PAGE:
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Canada: Ontario Open to Feedback on Working Even More for Workers: Comment on Bill 190, the Working for Workers Five Act, 2024

Author: Emily Elder

Bottom Line

The Ontario government continued its Working for Workers Act series of legislative updates with the introduction of Bill 190, Working for Workers Five Act, 2024 (the “Bill”) on May 6, 2024. The Bill’s present version proposes amendments to the following employment-related acts: Employment Standards Act, 2000 (the “ESA”); Occupational Health and Safety Act (the “OHSA”); and Workplace Safety and Insurance Act, 1997 (the “WSIA”). The Bill also proposes changes to a number of other acts.

As of May 16, 2024, the Bill passed Second Reading and is presently at the Standing Committee on Finance and Economic Affairs. This means the Bill may still change before it passes – and the government is asking for feedback on the ESA and OHSA amendments until June 10, 2024.


Bill 190 Proposes Changes to the ESA, the OHSA, and the WSIA

Bill 190’s amendments introduce new obligations for employers under the ESA and extend the scope of the OHSA and the WSIA.


Proposed Changes to the ESA

If passed, Bill 190 includes several new obligations for employers under the ESA.

  • Medical certificates for ESA sick leave: Most significantly, when an employee takes one of the three days of unpaid ESA-protected sick leave, Bill 190 prohibits their employer from requiring a medical certificate from a “qualified health practitioner,” which includes a physician, registered nurse, or psychologist. Future regulations may add other classes of health practitioners to this list. Employers can still ask employees to show evidence “reasonable in the circumstances” that they are entitled to this leave. What is reasonable in the circumstances will vary, but could include positive COVID-19 test results that are time and date stamped or additional information regarding symptoms or an illness.
  • Disclosure of vacancies and retention of job postings: Bill 190 requires employers to state in each “publicly advertised” job posting whether that posting is for an existing vacancy.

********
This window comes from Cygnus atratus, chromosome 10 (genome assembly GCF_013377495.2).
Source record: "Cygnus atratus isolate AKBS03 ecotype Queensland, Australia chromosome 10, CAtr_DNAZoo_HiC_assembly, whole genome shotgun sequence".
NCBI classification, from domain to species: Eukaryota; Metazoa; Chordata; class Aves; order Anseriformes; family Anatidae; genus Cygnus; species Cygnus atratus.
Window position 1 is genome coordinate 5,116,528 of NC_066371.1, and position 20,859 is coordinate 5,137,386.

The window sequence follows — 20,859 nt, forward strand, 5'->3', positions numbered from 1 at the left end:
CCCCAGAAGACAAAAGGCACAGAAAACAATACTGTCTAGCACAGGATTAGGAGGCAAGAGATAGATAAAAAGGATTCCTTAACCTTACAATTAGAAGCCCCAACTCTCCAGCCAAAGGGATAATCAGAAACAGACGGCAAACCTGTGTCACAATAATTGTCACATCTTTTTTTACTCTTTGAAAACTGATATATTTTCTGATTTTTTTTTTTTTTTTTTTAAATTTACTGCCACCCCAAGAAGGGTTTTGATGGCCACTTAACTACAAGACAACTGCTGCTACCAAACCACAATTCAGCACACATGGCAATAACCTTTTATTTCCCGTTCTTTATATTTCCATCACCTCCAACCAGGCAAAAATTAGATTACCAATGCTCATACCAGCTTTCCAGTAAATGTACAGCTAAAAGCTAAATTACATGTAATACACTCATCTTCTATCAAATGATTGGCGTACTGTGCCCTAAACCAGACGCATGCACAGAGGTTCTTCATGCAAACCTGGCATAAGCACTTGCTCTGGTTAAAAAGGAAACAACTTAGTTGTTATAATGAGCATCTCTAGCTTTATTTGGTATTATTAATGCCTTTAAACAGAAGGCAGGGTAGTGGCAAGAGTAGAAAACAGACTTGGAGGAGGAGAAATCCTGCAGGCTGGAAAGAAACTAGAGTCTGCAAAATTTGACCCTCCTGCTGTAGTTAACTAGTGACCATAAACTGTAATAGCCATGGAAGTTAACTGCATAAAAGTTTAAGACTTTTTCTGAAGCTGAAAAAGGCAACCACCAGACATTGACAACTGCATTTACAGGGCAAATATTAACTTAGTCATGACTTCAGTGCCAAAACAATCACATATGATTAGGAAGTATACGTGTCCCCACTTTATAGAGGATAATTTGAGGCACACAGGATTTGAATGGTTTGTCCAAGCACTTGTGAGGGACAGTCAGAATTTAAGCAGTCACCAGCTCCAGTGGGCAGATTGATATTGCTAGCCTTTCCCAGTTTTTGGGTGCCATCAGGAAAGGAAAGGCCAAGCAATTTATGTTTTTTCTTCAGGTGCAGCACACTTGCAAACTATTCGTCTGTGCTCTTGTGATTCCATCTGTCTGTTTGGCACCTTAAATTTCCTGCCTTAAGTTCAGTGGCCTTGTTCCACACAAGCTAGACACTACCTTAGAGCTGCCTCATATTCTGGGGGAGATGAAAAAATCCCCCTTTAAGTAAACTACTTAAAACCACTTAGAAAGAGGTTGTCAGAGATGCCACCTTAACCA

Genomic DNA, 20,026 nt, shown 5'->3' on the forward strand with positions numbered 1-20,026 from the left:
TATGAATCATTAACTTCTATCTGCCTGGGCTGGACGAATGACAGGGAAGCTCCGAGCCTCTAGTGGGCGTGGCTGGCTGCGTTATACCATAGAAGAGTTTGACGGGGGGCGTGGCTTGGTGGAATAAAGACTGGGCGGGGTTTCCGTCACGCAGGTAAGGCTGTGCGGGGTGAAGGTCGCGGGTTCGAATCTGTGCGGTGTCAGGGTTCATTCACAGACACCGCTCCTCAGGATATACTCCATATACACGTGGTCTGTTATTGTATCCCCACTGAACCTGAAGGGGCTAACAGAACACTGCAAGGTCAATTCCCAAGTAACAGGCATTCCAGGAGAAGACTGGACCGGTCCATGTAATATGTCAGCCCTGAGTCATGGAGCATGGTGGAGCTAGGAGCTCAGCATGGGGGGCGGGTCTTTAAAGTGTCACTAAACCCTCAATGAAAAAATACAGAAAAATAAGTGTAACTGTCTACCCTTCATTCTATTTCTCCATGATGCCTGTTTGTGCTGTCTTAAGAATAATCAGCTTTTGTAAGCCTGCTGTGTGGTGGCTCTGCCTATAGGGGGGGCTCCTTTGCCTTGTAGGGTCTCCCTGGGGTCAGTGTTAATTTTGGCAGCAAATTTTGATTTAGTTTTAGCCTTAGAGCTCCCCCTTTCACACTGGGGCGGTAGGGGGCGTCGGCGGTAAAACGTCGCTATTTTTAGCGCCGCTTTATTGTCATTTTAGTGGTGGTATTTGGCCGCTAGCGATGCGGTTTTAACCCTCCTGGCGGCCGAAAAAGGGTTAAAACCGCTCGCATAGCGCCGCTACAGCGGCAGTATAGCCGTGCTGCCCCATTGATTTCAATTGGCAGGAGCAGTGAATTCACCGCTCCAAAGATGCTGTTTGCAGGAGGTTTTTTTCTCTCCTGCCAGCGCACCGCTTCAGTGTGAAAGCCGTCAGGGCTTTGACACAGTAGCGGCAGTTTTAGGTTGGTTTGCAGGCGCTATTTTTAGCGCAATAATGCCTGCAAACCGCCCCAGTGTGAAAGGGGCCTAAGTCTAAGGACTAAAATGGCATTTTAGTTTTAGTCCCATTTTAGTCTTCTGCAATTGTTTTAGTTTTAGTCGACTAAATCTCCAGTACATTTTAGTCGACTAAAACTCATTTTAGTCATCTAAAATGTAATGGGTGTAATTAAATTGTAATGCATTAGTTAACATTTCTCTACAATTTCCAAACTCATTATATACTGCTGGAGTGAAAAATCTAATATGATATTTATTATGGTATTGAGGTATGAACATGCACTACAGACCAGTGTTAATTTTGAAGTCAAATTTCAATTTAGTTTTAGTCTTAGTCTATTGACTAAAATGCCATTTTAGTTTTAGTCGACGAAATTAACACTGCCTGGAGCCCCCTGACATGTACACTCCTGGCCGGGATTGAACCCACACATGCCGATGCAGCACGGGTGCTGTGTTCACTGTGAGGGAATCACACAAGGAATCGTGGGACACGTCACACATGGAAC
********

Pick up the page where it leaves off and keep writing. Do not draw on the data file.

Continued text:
• Communicating with interviewees: Bill 190 requires employers to give “prescribed information” to any candidate that they interview for a “publicly advertised” posting. At this time, there has been no guidance or definition as to what “prescribed information” must given to interviewees. Employers will also have to keep copies of that information for three years following the date it is given to the employee.
  • Maximum fines for ESA violations increased: Bill 190 increases to $100,000 the maximum possible fine for an individual found guilty of an ESA violation. If, for example, an individual employer refuses to pay overtime, that person could both be ordered to pay the overtime wages and, if charged and convicted of the offence, given a fine of up to $100,000.

In its present form, Bill 190 leaves key terms undefined. We expect that either future regulations or future versions of this legislation will define “publicly advertised” and any exceptions to these new job posting obligations as well as the “prescribed information” to interviewees.


Updated Health and Safety Requirements

Bill 190’s proposed changes to the OHSA aim to modernize its application to reflect the digital and virtual aspects of the modern world of work.

  • Workplace harassment includes “virtual” harassment: Bill 190 updates the definitions of “workplace harassment” and “workplace sexual harassment” to explicitly include “virtual” conduct. Employers should review their policies and practices to check whether their workplace harassment, workplace sexual harassment, and workplace violence policies are currently compliant with this change given the realities of hybrid and virtual workplaces.